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York exhibition explores regional accents and identities

A multimedia exhibition at the University of York will explore the relationship between regional accents and identities in four Border communities.

The free exhibition showcases the research of Dr Dominic Watt and Dr Carmen Llamas, from York’s Department of Language and Linguistic Science. Under the Accent and Identity on the Scottish-English Border project (AISEB), funded by the UK Economic and Social Research Council, they investigated the relationship between regional accents and identities in four Border communities - Carlisle, Gretna, Eyemouth and Berwick upon Tweed.

Dr Watt, who was the Principal Investigator on the project, said: “It has been claimed that the greatest concentration of distinctive linguistic features in the entire English-speaking world is to be found along the length of the Scottish/English border. In spite of this, the spoken vernaculars of this region had remained surprisingly under-researched until the AISEB project began.

Crossed flags in Berwick bakery window (c) Paul Watt Photography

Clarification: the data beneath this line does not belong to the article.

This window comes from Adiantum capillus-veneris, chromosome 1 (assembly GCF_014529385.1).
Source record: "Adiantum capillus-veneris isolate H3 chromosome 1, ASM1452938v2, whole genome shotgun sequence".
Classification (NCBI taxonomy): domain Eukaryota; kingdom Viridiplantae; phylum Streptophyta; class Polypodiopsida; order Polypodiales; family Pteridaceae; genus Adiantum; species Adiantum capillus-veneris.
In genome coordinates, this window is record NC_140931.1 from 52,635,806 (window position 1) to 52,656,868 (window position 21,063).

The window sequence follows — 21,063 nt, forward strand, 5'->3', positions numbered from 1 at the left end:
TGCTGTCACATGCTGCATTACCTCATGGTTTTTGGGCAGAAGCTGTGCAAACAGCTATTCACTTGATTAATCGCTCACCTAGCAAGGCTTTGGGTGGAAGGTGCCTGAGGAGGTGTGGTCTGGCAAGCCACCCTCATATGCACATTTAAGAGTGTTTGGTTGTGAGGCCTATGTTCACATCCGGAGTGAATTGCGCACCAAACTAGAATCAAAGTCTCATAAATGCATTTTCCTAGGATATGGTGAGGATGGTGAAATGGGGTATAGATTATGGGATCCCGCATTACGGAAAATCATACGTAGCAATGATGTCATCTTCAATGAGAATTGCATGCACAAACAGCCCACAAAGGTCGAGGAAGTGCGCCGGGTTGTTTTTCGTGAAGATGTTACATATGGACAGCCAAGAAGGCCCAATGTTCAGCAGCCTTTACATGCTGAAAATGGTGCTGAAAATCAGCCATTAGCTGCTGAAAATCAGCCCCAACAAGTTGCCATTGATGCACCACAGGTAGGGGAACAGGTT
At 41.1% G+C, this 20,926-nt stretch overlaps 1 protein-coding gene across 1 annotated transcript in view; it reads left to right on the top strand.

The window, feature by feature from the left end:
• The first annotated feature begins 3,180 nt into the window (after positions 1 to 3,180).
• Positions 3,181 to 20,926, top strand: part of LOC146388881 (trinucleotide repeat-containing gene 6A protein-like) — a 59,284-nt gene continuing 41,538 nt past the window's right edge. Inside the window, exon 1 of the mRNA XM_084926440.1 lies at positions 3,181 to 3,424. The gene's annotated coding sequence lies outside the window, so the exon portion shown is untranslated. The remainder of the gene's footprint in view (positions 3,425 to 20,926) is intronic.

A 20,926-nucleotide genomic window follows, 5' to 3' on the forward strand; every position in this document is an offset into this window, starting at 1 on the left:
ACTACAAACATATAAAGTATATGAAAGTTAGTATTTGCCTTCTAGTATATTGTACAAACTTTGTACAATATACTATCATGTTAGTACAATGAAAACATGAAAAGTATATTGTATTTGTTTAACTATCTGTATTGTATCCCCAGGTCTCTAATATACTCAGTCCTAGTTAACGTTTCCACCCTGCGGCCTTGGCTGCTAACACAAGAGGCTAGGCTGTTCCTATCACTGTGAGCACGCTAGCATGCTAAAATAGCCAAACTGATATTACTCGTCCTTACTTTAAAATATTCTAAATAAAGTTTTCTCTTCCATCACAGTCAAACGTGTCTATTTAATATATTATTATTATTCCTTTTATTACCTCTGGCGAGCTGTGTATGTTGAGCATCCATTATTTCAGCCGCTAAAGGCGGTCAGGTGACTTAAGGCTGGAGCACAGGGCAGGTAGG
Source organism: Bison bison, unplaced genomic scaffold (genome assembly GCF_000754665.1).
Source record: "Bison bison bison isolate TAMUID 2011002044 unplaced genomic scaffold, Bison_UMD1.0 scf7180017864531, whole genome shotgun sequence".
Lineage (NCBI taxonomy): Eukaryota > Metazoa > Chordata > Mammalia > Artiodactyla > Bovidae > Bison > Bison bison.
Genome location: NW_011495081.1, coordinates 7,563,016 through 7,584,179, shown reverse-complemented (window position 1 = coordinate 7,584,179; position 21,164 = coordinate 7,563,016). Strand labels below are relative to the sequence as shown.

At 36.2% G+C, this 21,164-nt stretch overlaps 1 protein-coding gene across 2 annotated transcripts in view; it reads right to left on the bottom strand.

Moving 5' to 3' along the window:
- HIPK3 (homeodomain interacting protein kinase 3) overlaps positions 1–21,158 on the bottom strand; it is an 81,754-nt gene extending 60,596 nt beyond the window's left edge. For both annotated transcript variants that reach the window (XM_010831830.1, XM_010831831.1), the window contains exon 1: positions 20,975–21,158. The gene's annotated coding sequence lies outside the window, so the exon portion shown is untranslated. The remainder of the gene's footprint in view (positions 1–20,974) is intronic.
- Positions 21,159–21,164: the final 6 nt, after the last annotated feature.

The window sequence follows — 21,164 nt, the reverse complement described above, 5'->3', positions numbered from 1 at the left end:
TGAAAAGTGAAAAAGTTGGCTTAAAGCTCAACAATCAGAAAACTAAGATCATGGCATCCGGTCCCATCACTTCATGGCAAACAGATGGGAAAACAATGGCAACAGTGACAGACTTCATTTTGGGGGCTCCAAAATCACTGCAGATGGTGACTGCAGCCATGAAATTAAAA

Crossed flags in Berwick bakery window (c) Paul Watt Photography

“The AISEB project addressed this gap and represented the first empirical sociolinguistic study to investigate linguistic variation along a national border viewed as a whole.”

Hosted by the Creative Technology Centre in the superb Ron Cooke Hub, the exhibition, which is open to all, includes a multimedia installation in the 3Sixty immersive space alongside physical exhibits. A series of images and recordings help chronicle the people and places the researchers focused on during their research.

People use speech to signal who they are and who they're not, and this can have an effect on how language change progresses

Dr Carmen Llamas

Dr Llamas said: “Local people have been able to cross the English/Scottish border freely for hundreds of years, but despite this, national and regional identities can act as a brake on language change in the region. People use speech to signal who they are and who they're not, and this can have an effect on how language change progresses.”

The exhibition is the fourth in the Research in Focus series designed to showcase the variety and excellence of research at the University of York.

Professor John Robinson, the University of York’s Pro-Vice-Chancellor for Teaching, Learning and Information, said: “The exhibition provides a fascinating insight into how sociolinguistic studies are conducted, and how national and regional identities can affect language change.”

The exhibition, ‘Identity on the Borderline’, can be viewed from 2 to 17 November, in the Exhibition Space, the Ron Cooke Hub, Heslington East. The multimedia installation in the 3Sixty immersive space will run from 12 noon to 2.00pm, Monday to Friday.

Further information